For practical purposes, consider “efficiency” to mean the ease with which money is used for payment or transferred. Is Bitcoin solving a problem related to the efficiency of modern money? Not really. Granted, transferring Bitcoin is extremely fast, inexpensive, and secure, but it lacks the comprehensive infrastructure of today’s fiat money. Literally trillions of dollars are transferred between parties for payment and foreign exchange using the current system, which is mostly electronic and largely frictionless. In this respect, Bitcoin and other so-called “crypto-currencies” aren’t solving a problem. As it relates to efficiency, the fiat money system as it exists is “good enough.”

In regards to “elasticity,” fiat currencies are very flexible relative to the needs of the market; the money supply can be expanded or contracted as needed by governments or central banks. “Elastic money” allows a central authority to address excessive inflation, deflation, recession, or other distortions in a Capitalist economy [or at least try to]. Is Bitcoin more “elastic” than today’s fiat currencies? Absolutely not.

Indeed, Bitcoin suffers from many of the same problems that make gold impractical for modern use as money. Similar to gold, Bitcoin is “mined,” but through the use of algorithms; as more are created, the computational resources required to mine them increases. The net effect is that relatively few bitcoin are produced. This condition causes Bitcoin to more closely resemble commodity money, mirroring the same deficiencies. The fact that the total supply of Bitcoin is always a known absolute quantity and that new ones are slow and resource-intensive to produce encourages price volatility that actually greatly exceeds gold.

However, the most damning aspect of Bitcoin is the fact that only 21 million units will ever be produced; whatever beneficial qualities they have will paradoxically encourage them to be hoarded, artificially limiting supply. Right now, over 60% of bitcoin have never been transferred or exchanged. As the absolute limit of its supply is reached, Bitcoin transactions could potentially slow to a crawl. Demand could exceed supply so greatly that it will become obsolete; losing whatever perceived value it has as a common money as people flee to a less scarce, more flexible currency.

Some make the argument that Bitcoin is infinitely divisible, making the elasticity issue moot. However, the likelihood is that dividing bitcoin will create the problem of “infinite denominations,” producing a substantial amount of complexity in matters of accounting. Also, dividing a currency does not truly address circumstances in which actual expansion of the money supply is necessary. It is the equivalent of stating that a bucket of water can be stretched by using an eye-dropper for distribution rather than a cup. No amount of rationing from one bucket of water will solve the problem of needing another bucket of water.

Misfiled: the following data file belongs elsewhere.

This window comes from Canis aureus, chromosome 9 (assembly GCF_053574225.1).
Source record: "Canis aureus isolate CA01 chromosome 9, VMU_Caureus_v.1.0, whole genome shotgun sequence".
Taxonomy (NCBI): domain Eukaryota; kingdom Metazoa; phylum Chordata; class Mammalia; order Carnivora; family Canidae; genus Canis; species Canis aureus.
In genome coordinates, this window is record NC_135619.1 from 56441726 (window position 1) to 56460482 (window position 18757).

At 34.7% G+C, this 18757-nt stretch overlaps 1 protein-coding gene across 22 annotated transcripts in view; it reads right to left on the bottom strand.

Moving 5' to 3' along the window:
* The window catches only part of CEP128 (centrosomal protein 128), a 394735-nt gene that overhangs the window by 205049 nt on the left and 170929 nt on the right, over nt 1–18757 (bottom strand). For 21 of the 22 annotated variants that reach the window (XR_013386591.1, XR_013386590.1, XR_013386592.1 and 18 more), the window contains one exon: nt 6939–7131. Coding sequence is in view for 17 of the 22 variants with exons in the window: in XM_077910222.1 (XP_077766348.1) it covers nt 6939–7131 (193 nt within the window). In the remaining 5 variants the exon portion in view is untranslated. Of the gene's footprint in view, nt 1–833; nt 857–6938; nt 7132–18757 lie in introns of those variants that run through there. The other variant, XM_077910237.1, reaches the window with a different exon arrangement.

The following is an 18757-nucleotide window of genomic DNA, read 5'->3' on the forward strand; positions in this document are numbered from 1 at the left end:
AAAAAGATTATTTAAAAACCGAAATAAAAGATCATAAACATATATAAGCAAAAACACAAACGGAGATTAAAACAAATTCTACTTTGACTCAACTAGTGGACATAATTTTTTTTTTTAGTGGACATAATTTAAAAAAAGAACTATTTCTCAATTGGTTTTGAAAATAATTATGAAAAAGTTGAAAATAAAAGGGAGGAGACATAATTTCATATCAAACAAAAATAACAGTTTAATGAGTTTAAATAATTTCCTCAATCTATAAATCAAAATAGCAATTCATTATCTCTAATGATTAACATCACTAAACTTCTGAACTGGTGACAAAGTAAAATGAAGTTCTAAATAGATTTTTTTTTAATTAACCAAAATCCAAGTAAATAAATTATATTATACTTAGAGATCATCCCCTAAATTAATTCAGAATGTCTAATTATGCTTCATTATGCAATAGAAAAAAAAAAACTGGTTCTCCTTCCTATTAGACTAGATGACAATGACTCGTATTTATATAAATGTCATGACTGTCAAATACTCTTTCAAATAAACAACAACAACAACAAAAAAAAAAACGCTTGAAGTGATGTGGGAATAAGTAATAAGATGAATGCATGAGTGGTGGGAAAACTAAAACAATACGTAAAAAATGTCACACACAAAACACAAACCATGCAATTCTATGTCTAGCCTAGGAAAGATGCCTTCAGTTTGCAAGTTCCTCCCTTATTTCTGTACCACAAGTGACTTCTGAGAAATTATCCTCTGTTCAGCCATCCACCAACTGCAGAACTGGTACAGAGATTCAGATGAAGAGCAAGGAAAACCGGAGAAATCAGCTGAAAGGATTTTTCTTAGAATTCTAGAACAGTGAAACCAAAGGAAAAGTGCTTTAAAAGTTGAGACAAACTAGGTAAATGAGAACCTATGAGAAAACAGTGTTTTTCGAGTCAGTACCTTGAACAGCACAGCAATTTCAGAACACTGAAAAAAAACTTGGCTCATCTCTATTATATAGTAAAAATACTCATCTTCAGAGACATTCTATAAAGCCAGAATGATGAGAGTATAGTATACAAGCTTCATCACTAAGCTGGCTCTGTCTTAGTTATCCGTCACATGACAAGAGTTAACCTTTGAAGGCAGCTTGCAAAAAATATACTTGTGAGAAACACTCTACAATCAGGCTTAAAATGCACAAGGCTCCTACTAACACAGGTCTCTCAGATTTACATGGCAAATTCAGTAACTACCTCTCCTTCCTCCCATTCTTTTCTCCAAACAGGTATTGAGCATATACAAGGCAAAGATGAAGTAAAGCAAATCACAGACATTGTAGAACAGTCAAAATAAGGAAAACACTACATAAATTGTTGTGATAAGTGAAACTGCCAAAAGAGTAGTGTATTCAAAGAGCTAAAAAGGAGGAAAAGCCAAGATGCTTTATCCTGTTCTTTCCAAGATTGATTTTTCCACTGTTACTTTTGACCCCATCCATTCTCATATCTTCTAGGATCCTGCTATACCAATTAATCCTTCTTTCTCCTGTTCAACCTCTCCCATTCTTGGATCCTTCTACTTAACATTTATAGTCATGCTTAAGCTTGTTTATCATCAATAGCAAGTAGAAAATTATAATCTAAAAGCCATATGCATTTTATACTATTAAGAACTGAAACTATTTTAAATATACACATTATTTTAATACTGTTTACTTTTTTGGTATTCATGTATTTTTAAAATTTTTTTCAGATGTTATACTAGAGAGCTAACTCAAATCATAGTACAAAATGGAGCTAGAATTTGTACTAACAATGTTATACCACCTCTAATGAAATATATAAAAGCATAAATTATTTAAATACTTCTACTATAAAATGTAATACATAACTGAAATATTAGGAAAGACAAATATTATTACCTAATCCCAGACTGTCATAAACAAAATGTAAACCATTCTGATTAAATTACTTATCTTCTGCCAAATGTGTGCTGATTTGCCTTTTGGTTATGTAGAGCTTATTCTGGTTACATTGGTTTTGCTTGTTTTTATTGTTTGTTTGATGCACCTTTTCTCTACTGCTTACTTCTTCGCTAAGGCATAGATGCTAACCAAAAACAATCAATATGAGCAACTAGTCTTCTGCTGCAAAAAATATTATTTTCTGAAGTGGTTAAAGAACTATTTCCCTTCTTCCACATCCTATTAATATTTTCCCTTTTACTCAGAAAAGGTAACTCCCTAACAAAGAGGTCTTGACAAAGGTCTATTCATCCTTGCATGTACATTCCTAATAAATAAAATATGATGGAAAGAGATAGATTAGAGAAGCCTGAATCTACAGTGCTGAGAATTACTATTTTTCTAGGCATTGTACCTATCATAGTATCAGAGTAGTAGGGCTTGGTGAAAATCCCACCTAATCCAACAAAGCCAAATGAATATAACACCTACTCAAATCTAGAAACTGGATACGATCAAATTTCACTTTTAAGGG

Finally, currency should be a relatively good “store of value.” In other words, a particular currency should be generally accepted as having a certain level of worth in current circumstances and a relatively high chance of having a certain level of worth in future circumstances. Not only is this criteria very difficult to meet with today’s fiat currency but it is a difficult standard to practically meet with any currency. However, the “store of value” problem is circumvented in a pretty interesting way with fiat currency… its value is more or less imposed by force. Governments make the determination of what the common money will be and then use force, implied or actual, to ensure the money’s stability. This creates an interesting correlation between a country’s money and the power of its armed resources relative to its population. It’s likely not a coincidence that the world’s most powerful country militarily also has the dominant money. The bottom line is that the government of the United States of America has the legal apparatus and force of arms to ensure and reinforce the acceptance of the dollar as legal tender for resolving debt among its citizens. More importantly, U.S. dollars are the only form of money accepted by the U.S. government for taxation. The act of taxation provides strong validation for fiat currencies and ensures their value; this concept is historically referred to as “chartalism.”

Is Bitcoin an effective “store of value”? It is a largely unregulated, pseudo-commodity created completely electronically, controlled and validated by no central authority. Its value is determined entirely by the market. So it is worth something as long as people think it is worth something. The main problem with Bitcoin is that it has no real-world analog with which to reference. They have no intrinsic value of which to speak and not even the benefit of force of arms with which to impose their value. They are created from thin air and the very equipment used to create them can only be purchased with government-backed fiat currency. There is nothing to indicate that Bitcoin is an effective store of value.